This information will explain how housing providers can confirm a tenant’s ESA request while complying with HUD regulations.

What can you ask a tenant to prove if they need an ESA letter?

According to the Federal Laws of Fair Housing laws, an emotional support animal falls under the category of a service animal. Landlords are required to allow service animals in buildings that do not allow pets, with some exceptions. Also, housing providers cannot charge service animals fees or deposits.

Service animals can be of two types: service dogs and emotional support animals. Suppose it is obvious from the beginning that the dog has been trained to carry out work or perform activities for a tenant with a disability. In that case, the landlord is not authorized to raise any concerns regarding service animals.

Sometimes the function of service animals is apparent; in these circumstances, the landlord can ask two queries:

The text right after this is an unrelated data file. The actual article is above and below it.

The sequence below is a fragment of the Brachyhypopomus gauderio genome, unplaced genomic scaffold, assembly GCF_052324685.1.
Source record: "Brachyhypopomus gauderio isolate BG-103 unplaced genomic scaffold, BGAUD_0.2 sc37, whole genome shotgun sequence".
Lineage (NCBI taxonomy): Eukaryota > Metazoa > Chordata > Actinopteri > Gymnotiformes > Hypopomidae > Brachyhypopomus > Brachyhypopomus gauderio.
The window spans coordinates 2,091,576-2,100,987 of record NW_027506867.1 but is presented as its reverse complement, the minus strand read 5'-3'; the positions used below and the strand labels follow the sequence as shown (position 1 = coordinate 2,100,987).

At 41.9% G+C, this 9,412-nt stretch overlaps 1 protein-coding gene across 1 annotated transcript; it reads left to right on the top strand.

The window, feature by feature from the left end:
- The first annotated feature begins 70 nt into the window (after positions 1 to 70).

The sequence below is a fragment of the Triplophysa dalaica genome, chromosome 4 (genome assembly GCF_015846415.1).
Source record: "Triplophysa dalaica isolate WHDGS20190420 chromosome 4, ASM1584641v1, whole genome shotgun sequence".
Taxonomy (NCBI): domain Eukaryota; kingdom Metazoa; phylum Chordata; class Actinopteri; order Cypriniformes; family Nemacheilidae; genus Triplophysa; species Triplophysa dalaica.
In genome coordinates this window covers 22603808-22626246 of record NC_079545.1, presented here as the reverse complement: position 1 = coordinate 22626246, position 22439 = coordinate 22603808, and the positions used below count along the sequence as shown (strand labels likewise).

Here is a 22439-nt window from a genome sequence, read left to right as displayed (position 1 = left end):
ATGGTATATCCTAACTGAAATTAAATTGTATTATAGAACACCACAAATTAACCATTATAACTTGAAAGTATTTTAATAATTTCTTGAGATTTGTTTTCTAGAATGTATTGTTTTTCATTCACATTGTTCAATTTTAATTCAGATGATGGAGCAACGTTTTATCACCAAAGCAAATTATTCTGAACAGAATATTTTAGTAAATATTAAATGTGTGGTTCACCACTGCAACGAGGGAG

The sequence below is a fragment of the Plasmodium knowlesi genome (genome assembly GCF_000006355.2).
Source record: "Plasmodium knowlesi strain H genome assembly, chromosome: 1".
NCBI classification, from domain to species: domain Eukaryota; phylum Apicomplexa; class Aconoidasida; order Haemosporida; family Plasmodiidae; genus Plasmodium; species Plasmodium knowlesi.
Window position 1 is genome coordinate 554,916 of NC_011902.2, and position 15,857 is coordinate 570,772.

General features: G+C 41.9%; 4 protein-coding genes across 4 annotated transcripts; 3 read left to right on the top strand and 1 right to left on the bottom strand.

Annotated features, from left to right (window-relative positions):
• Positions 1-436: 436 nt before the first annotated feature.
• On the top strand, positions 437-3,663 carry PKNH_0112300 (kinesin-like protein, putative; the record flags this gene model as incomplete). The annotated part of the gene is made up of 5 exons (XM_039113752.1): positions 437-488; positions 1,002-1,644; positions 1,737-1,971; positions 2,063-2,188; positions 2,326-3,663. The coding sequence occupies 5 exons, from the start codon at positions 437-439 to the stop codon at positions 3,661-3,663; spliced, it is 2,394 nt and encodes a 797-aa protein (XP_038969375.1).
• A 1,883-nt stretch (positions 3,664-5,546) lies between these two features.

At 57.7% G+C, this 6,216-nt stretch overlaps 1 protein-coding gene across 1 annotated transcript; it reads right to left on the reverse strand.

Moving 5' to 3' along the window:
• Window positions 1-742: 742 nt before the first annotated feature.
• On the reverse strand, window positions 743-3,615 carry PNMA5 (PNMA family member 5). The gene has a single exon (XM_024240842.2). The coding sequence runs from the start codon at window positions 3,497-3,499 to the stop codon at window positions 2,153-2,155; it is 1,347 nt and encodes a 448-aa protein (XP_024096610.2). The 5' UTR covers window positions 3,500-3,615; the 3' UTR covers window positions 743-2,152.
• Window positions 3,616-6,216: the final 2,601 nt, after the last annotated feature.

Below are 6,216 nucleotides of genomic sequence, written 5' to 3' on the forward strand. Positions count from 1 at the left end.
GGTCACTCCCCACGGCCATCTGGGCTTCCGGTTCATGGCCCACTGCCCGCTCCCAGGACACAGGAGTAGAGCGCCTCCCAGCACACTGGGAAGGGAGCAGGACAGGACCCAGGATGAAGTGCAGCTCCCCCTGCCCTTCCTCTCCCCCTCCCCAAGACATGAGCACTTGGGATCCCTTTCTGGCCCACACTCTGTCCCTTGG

• Is disability a reason for an animal?
  • What job or job functions has the animal been taught or trained to carry out?

The landlord cannot as further questions about the type of disability.

What types of documents are valid for emotional? Support animals?

Many qualified professionals with knowledge of the tenant’s mental health may submit an ESA letter. According to HUD, specific examples include:

  • psychologists
  • psychiatrists
  • physician’s assistants
  • nurse practitioners
  • social workers
  • licensed counselors and therapists
  • nurses

Items like ESA registrations, certificates from non-healthcare professionals, badges, and id cards are given to housing providers. These items are insufficient, and the landlord can ask for further documents from the tenant.

How can I verify that the tenant's ESA letter is genuine?

The housing provider should confirm that the ESA letter is signed by a licensed healthcare professional. In the majority of the ESA letters, only the therapist’s name, phone number, and license number of the therapist are often included. You can check the license number on the relevant state’s website for licensed professionals to see if the therapist has a current license. 

Source -